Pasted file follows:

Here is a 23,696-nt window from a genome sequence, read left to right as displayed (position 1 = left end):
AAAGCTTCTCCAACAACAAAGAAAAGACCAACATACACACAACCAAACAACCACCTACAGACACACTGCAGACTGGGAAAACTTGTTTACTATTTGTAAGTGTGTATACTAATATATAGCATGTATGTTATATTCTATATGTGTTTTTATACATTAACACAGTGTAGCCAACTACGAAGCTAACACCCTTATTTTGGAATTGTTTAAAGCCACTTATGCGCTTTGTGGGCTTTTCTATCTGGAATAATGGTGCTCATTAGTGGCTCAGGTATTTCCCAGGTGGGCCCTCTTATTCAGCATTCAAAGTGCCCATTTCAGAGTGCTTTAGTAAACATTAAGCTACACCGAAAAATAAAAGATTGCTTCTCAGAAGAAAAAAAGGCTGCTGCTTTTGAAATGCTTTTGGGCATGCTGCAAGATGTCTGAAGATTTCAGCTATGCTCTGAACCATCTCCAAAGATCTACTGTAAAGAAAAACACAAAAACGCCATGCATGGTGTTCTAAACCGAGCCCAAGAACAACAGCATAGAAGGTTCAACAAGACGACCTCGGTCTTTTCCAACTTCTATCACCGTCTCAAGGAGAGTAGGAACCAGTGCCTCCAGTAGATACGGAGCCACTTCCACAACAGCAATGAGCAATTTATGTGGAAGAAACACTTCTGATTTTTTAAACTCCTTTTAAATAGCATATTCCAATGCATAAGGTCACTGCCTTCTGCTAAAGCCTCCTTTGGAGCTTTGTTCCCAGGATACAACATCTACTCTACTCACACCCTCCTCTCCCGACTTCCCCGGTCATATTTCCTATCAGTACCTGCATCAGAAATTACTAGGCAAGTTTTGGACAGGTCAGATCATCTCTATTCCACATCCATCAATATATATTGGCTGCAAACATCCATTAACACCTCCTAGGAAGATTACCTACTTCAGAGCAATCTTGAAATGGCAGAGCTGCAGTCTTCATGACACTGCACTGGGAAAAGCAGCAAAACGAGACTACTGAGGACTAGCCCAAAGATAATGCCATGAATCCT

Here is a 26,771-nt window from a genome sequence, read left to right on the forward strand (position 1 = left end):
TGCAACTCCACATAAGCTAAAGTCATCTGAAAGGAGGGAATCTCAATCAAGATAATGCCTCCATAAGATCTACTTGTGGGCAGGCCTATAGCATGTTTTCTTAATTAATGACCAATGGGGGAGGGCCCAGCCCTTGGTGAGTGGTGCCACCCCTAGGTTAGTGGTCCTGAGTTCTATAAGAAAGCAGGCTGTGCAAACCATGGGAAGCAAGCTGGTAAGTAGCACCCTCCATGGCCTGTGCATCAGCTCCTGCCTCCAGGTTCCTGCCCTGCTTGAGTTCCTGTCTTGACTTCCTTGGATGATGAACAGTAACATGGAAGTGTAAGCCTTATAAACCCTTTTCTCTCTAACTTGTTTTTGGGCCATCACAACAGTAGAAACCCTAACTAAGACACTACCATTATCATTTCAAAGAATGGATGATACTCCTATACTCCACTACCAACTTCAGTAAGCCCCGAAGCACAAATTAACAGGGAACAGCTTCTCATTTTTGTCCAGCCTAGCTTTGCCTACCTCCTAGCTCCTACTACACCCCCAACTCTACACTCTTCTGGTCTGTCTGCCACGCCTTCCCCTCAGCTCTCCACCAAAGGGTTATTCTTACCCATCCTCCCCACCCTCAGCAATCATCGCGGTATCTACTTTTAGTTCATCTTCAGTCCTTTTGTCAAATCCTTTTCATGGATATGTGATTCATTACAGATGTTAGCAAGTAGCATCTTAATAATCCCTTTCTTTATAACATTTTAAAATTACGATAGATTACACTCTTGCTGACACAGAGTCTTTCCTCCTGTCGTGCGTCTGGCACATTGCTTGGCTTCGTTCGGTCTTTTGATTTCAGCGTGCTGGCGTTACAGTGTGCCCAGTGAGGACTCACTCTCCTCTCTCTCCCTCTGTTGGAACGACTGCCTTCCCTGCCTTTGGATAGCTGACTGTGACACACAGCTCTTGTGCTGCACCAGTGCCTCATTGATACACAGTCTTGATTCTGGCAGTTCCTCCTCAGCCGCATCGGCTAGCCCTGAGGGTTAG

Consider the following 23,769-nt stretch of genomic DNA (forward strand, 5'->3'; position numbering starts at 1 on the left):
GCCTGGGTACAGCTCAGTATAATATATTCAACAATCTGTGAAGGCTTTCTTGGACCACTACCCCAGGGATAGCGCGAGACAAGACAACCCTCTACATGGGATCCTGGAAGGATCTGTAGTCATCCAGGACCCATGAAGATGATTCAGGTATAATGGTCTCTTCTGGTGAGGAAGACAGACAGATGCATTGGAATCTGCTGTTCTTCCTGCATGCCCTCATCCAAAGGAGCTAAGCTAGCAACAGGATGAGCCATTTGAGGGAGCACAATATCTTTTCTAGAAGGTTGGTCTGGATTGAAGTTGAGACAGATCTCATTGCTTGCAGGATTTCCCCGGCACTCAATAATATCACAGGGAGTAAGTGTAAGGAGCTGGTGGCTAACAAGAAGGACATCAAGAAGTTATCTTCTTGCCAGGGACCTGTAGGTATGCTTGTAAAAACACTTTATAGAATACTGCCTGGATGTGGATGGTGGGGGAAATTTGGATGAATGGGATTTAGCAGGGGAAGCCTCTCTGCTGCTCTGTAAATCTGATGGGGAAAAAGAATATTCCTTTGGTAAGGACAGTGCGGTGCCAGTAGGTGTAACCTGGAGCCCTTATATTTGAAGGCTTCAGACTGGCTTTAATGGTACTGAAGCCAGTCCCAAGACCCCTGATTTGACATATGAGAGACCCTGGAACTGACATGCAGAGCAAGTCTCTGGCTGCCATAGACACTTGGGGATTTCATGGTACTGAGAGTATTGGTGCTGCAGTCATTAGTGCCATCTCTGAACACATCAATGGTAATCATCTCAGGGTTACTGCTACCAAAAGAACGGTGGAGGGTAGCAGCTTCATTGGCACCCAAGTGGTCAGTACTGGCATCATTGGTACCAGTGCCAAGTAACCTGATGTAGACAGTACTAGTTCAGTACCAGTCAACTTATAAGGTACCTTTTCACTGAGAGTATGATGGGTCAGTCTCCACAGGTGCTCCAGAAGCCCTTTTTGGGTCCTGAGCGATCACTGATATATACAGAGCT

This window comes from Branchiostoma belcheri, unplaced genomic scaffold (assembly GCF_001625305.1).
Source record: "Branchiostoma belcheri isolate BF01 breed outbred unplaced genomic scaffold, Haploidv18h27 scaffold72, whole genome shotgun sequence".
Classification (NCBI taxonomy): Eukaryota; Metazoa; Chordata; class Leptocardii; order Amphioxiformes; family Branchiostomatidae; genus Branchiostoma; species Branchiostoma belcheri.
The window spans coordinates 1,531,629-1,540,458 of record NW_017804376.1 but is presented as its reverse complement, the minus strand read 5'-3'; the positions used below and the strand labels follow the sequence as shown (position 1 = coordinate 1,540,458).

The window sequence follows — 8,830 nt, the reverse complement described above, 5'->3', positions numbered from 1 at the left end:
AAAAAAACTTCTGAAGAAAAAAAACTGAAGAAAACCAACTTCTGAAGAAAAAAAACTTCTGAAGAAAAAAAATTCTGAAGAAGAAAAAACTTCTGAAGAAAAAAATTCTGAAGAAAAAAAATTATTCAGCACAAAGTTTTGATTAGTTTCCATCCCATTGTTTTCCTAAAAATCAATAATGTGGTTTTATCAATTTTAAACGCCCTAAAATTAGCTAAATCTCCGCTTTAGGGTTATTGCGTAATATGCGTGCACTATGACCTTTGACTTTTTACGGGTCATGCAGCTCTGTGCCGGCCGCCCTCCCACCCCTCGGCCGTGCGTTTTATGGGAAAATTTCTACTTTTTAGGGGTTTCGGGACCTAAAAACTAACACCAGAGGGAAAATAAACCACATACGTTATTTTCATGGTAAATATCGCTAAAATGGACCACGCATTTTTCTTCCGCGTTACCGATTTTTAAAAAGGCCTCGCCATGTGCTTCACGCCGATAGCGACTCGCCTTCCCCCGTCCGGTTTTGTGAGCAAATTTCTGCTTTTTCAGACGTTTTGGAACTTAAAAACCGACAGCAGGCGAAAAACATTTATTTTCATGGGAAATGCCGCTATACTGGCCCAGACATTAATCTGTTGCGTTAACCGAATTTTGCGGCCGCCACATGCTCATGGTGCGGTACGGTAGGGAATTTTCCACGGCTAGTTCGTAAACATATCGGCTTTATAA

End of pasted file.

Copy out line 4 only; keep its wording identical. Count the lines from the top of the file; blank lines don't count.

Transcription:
TGCAACTCCACATAAGCTAAAGTCATCTGAAAGGAGGGAATCTCAATCAAGATAATGCCTCCATAAGATCTACTTGTGGGCAGGCCTATAGCATGTTTTCTTAATTAATGACCAATGGGGGAGGGCCCAGCCCTTGGTGAGTGGTGCCACCCCTAGGTTAGTGGTCCTGAGTTCTATAAGAAAGCAGGCTGTGCAAACCATGGGAAGCAAGCTGGTAAGTAGCACCCTCCATGGCCTGTGCATCAGCTCCTGCCTCCAGGTTCCTGCCCTGCTTGAGTTCCTGTCTTGACTTCCTTGGATGATGAACAGTAACATGGAAGTGTAAGCCTTATAAACCCTTTTCTCTCTAACTTGTTTTTGGGCCATCACAACAGTAGAAACCCTAACTAAGACACTACCATTATCATTTCAAAGAATGGATGATACTCCTATACTCCACTACCAACTTCAGTAAGCCCCGAAGCACAAATTAACAGGGAACAGCTTCTCATTTTTGTCCAGCCTAGCTTTGCCTACCTCCTAGCTCCTACTACACCCCCAACTCTACACTCTTCTGGTCTGTCTGCCACGCCTTCCCCTCAGCTCTCCACCAAAGGGTTATTCTTACCCATCCTCCCCACCCTCAGCAATCATCGCGGTATCTACTTTTAGTTCATCTTCAGTCCTTTTGTCAAATCCTTTTCATGGATATGTGATTCATTACAGATGTTAGCAAGTAGCATCTTAATAATCCCTTTCTTTATAACATTTTAAAATTACGATAGATTACACTCTTGCTGACACAGAGTCTTTCCTCCTGTCGTGCGTCTGGCACATTGCTTGGCTTCGTTCGGTCTTTTGATTTCAGCGTGCTGGCGTTACAGTGTGCCCAGTGAGGACTCACTCTCCTCTCTCTCCCTCTGTTGGAACGACTGCCTTCCCTGCCTTTGGATAGCTGACTGTGACACACAGCTCTTGTGCTGCACCAGTGCCTCATTGATACACAGTCTTGATTCTGGCAGTTCCTCCTCAGCCGCATCGGCTAGCCCTGAGGGTTAG